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What blessings would you receive from heaven if you only give those who can give

  1. Mark Johann profile image63
    Mark Johannposted 3 years ago

    A message taught by Jesus. I am not doing this as blasphemy but I want to share this to the world that giving without expecting in return is the noblest of all.

    Criticism from other beliefs are welcome but be modest in your opinion. I posted this one in Catholic Religion only to discuss many things for the enrichment of Catholic Faith.

    1. A Troubled Man profile image61
      A Troubled Manposted 3 years ago in reply to this

      Sorry, but that type of behavior was exhibited in humans long before your mythical god ever walked the planet.

      1. 61
        Zxoaicposted 3 years ago in reply to this

        There were goats who used to accompany the humans that time. They had green horns.

        1. pennyofheaven profile image82
          pennyofheavenposted 3 years ago in reply to this


  2. 0
    Emile Rposted 3 years ago

    I believe that the blessing received for helping those in need (who could never, or would never, return the favor) was given prior to the act. Expecting a cosmic reward negates the value of the act.

    For God so loved the world. He made a gesture for an entire species meant to last for all time. No reward or reciprocation can be offered on our part. It can't be paid back. God created a pay it forward scenario. Help should be joyfully offered, at every turn. Because you know what others may not see.

  3. recommend1 profile image72
    recommend1posted 3 years ago

    No religion needed, giving and expecting nothing in return is simply human.

    Trying to claim simple human 'good' behaviours for your unproven, probably non-existent super being is dishonest,  expecting some reward for it when you are dead totally negates the whole ethical concept of the thing - which neatly describes catholicism.

    1. 0
      Emile Rposted 3 years ago in reply to this

      I'd have to disagree, on part of that. Children certainly do give with no expectations, on some levels. They are incredibly selfish in other ways. We have to teach them since it doesn't all come naturally.

      Adults don't necessarily conduct themselves that way. But I do agree that expecting an eternal reward for doing the right thing in the first place is a bizarre contradiction.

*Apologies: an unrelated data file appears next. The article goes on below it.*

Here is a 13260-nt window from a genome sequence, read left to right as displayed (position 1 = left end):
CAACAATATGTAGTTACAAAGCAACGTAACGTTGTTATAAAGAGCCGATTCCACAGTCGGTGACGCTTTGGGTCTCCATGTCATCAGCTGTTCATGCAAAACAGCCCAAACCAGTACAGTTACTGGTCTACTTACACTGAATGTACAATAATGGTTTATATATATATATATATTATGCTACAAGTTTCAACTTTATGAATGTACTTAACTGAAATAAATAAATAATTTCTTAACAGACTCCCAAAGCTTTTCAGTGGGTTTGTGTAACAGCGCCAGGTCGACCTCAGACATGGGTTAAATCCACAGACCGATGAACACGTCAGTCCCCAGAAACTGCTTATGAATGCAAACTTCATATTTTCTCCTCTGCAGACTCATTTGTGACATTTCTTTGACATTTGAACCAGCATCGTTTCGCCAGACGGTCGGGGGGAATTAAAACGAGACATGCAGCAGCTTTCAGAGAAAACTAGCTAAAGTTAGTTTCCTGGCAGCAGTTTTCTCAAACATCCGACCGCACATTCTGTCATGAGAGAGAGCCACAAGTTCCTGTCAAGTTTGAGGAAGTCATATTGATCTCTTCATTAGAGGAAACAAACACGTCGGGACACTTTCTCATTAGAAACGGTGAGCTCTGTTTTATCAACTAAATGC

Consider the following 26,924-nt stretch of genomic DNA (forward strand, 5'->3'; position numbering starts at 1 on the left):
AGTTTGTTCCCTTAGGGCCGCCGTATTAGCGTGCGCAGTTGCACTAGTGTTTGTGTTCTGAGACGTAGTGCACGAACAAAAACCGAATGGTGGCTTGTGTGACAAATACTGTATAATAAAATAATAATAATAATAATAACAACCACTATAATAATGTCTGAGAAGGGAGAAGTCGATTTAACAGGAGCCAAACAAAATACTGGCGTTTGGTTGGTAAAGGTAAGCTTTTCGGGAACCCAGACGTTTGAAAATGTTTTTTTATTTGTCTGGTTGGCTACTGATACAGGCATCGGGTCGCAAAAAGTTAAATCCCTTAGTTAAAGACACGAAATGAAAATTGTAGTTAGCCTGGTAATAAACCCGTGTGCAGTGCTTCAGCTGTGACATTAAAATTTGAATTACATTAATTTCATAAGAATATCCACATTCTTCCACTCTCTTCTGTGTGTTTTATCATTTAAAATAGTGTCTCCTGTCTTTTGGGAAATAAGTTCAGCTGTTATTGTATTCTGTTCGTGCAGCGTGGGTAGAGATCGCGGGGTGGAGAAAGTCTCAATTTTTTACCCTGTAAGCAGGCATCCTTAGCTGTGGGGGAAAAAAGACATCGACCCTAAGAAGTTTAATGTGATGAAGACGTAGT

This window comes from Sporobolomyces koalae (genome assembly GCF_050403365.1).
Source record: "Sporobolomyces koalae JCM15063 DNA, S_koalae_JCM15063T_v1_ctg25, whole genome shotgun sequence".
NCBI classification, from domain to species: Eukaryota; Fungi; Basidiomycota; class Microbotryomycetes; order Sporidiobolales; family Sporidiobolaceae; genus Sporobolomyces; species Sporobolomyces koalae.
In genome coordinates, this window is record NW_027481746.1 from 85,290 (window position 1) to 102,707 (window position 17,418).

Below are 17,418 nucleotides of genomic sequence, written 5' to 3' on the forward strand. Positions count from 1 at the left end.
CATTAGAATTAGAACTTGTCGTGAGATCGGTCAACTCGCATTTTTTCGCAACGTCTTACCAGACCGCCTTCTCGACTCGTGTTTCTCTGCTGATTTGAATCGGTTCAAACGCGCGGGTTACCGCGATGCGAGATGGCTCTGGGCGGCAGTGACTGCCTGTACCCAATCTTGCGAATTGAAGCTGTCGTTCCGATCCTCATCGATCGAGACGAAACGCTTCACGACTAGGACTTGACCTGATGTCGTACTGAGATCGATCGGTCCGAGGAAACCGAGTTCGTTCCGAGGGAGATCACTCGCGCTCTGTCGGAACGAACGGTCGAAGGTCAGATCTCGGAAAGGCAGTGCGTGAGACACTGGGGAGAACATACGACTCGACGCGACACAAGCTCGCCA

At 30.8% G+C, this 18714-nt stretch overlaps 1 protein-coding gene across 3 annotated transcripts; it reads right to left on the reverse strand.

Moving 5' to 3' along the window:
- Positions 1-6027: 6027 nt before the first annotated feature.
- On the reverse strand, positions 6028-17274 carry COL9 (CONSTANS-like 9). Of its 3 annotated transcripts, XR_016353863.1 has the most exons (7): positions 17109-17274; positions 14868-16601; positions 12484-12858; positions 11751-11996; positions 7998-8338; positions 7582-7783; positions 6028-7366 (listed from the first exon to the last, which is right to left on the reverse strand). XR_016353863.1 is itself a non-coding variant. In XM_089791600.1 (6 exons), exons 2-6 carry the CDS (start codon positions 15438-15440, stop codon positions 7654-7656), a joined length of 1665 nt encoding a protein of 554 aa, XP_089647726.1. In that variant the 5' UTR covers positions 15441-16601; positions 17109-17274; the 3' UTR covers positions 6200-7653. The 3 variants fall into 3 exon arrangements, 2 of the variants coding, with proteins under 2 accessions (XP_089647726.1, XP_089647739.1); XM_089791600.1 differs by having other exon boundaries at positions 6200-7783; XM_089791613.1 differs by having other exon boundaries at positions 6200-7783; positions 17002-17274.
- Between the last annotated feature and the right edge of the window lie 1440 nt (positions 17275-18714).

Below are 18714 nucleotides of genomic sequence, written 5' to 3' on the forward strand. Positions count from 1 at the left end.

1. recommend1 profile image72
        recommend1posted 3 years ago in reply to this

        Well - I am not so sure about the teaching.  Children generally are generous and honest, those who are not can usually be identified as those with issues imposed on them by their parents.

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          Emile Rposted 3 years ago in reply to this

          That is  an opinion. I'm interested. How many children have you raised and how many children have you had long term interaction with?

          1. recommend1 profile image72
            recommend1posted 3 years ago in reply to this

            Of course it is an opinion.  I have 7 brothers and sisters (older than me generally) and so have been immersed in dozens of close family children  -    I have raised 4 and had a normal life of child interaction, and if this was a CV I would mention that I was chair of the teacher parent comittee at my local school for 3 years.  My 4 now have one each, including a new arrival on Thursday at around 9pm.

            My own two children were generous and open which I would like to claim responsibility for - but they seemed to be born that way if I was being open and honest.   My two inherited children were almost polar opposites, but they had already suffered a traumatic 5 and 7 years life with a (mentally) abusive father.

            My natural kids parties were an eye opener for me, with what I understood as natural behaviour of generoisty, seen as sharing and playing openly, being the province of the farm workers kids mostly, and the less well off from around the village.  The kids who would not share, and with rudimentary bullying in the form of taking toys from others forcibly (that they did not want themselves, just wanted to prevent others from having them) were clearly the kids of the local politicians and rich farmers (millionaire farmers in our case), and the local brand of baptist religious types.    This is of course generalising, but a clear pattern could be seen.   Interestingly, the local Buddhist peace and love kids were usually isolated, which I thought was to do with them being a little 'different', my take was that the parents were Buddhist to avoid (rougher) society as much as for religious reasons- the guy went on  to write a series of enormously popular childrens books so maybe he was right and I was wrong, who knows.

      2. JMcFarland profile image92
        JMcFarlandposted 3 years ago in reply to this

        belief in anything because you're expecting an eternal reward or because you're afraid of eternal torture is not a moral teaching, so in that aspect the christian/catholic faith fails.

        Ironically to your point, children also have to be taught religion.  It is not inherent.  Like racism, religion is an acclimated belief due to teaching, admonishing and correcting.  I believe that human nature is more often kind and compassionate than cruel - and that to good simply for the sake of being a good person is much more admirable and moral than doing it out of fear or faith.